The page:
...bit of a barrier, not as much for understanding, you know, the value of the proper project, but also as a welcoming piece and and a bility, an ability to add trust. And we find that when you can walk into an International Mark Kit and you can speak to them in their language and in their relevance and their culture, things tend to move quickly through the process, or at least a lot quicker through the process. And we found that their first challenge was everything that they had, from their point of SA sale materials to their their packaging, to their trade show displays, to their the flyers and pamphlets that they were handing out, their brochures that they were hanging out. We're strictly in English, and we found that when they were going to, you know, various trade shows, that things were not being picked up, the conversations were not happening, people were not walking into their...

...booth and because of that they were spending a lot of money just twiddling their thumbs and they were looking. They were looking for some different solutions. So then, what were you guys able to implement that that ultimately allowed them to to see success as they were trying to enter the Asian market? Well, we focused on their two biggest markets. One was Hong Kong and the other one was mainland China, and we realized that Mandarin Cantonese were definitely things that need to be dealt with. They need to have some way to engage the audience in Mandarin Cantonese, and I'm a big believer of trade show boosts. You have a three second rule. Either people get what you do in the three seconds it takes they walk from one end of your booth to the other, or they don't, and having people having to translate into English and think about it was was obviously creating a challenge in a barrier. So what we...

...did is we took their value proposition and we had them translated, we had their brochures translated, we had their videos overdubbed and we had all of their materials created in such a way that they were either bilingual or they were trilingual, as in terms of being able to mandarin or catneys, but at least they were speaking in the language of the people that were there. And you'll there's challenges that go along with that, and let me explain that. The challenges are when you're dealing with people here that are translators, they may speak the language properly, they may understand a bit about the business, but they don't understand the regional cultural nuances. So yes, we had everything translated here, but the big thing that we did is we had those materials sent to Hong Kong, Shen's in Beijing, etc. Two different people that I actually knew, and had them look at the material before we had them printed and...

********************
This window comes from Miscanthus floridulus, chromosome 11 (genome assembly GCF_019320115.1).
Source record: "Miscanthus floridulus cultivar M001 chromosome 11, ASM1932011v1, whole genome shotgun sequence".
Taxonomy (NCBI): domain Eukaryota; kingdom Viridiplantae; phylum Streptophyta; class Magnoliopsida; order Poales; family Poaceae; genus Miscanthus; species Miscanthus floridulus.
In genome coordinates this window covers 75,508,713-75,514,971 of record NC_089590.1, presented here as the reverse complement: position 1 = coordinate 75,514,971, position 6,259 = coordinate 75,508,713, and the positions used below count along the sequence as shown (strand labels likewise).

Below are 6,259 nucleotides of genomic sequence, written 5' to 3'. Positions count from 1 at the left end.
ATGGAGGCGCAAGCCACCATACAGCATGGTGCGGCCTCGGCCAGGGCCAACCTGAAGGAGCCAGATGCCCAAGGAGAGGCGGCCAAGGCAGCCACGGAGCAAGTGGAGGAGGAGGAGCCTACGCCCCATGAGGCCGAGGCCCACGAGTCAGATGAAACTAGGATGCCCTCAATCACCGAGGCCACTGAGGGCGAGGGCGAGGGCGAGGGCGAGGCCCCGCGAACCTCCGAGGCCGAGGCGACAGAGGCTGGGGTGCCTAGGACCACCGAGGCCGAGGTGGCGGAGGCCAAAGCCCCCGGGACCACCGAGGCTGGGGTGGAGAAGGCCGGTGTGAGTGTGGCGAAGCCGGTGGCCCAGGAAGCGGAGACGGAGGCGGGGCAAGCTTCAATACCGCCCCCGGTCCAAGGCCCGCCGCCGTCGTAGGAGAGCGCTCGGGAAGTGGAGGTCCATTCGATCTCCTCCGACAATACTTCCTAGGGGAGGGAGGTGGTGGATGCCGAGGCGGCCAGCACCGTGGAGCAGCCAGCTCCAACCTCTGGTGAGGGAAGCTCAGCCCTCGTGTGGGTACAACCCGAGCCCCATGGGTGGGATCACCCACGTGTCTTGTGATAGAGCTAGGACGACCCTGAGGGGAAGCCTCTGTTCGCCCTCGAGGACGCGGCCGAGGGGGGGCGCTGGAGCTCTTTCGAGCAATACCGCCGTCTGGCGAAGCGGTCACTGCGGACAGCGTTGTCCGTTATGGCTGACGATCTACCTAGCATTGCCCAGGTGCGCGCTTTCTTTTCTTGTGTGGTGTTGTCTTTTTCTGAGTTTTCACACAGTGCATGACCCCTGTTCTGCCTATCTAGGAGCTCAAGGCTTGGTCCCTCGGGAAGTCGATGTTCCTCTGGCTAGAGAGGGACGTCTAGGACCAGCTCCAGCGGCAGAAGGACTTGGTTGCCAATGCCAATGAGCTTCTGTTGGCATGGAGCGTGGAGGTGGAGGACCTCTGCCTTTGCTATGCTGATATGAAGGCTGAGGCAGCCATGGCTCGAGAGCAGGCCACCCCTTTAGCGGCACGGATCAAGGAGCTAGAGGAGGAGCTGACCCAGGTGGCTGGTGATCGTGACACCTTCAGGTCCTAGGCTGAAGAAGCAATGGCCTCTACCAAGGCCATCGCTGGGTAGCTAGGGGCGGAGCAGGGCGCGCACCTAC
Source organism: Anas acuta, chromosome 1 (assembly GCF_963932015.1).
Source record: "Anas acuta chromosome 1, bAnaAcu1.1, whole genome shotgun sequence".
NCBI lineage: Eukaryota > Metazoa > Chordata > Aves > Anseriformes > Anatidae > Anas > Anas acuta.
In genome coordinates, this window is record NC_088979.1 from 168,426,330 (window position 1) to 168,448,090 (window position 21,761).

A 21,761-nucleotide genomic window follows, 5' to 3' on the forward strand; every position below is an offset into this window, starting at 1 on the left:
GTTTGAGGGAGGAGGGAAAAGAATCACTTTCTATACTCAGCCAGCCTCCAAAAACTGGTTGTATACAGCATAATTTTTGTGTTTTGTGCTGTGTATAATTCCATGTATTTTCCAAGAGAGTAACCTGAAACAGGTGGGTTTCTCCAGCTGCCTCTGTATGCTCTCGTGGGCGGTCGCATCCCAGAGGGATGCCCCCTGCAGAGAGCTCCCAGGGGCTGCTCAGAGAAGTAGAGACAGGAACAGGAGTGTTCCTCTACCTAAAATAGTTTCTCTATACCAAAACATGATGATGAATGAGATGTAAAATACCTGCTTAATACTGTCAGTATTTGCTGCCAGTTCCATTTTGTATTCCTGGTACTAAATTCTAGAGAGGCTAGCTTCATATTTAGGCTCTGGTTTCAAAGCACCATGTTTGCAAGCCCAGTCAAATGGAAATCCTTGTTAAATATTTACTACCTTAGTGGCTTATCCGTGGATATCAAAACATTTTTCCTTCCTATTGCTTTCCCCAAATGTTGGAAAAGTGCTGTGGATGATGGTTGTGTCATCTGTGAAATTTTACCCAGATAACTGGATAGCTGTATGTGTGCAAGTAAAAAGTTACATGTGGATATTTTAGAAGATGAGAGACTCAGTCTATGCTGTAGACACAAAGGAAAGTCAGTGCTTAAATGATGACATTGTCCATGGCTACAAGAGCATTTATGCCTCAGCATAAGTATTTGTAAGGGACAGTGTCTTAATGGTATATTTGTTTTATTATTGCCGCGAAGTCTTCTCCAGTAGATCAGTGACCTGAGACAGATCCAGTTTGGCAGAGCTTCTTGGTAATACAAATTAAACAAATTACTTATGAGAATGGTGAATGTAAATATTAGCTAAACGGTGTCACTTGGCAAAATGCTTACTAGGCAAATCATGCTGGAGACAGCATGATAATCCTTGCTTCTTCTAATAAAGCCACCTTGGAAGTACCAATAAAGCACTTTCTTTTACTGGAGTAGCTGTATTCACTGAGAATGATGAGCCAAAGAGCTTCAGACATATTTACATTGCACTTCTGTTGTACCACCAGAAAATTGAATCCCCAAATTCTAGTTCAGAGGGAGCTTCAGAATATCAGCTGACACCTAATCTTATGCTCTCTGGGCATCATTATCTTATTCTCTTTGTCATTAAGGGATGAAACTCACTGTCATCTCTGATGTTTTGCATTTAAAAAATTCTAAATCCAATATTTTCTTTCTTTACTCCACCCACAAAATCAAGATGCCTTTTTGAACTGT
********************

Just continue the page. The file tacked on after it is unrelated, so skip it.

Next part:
...had them watch the videos with the overdub before we had the know, we finalize them online. The reason being is that way you got the cultural nuance. You know, they were not only, you know, scientifically correct in terms of the language, in terms of translation, but it went way beyond say the Google translated version. It went into actually using the language properly within the audience that was actually Yo interacting with it. I love it. And so having people that were local in that contact reviewing the content before you ever put anything out there at in these conventions and trade shows that you were going to. was there anything that that stood out, that those local people caught that you otherwise wouldn't have wouldn't have seen? You know, some sometimes it was, you know, just a turn of phrase. It could be simple,...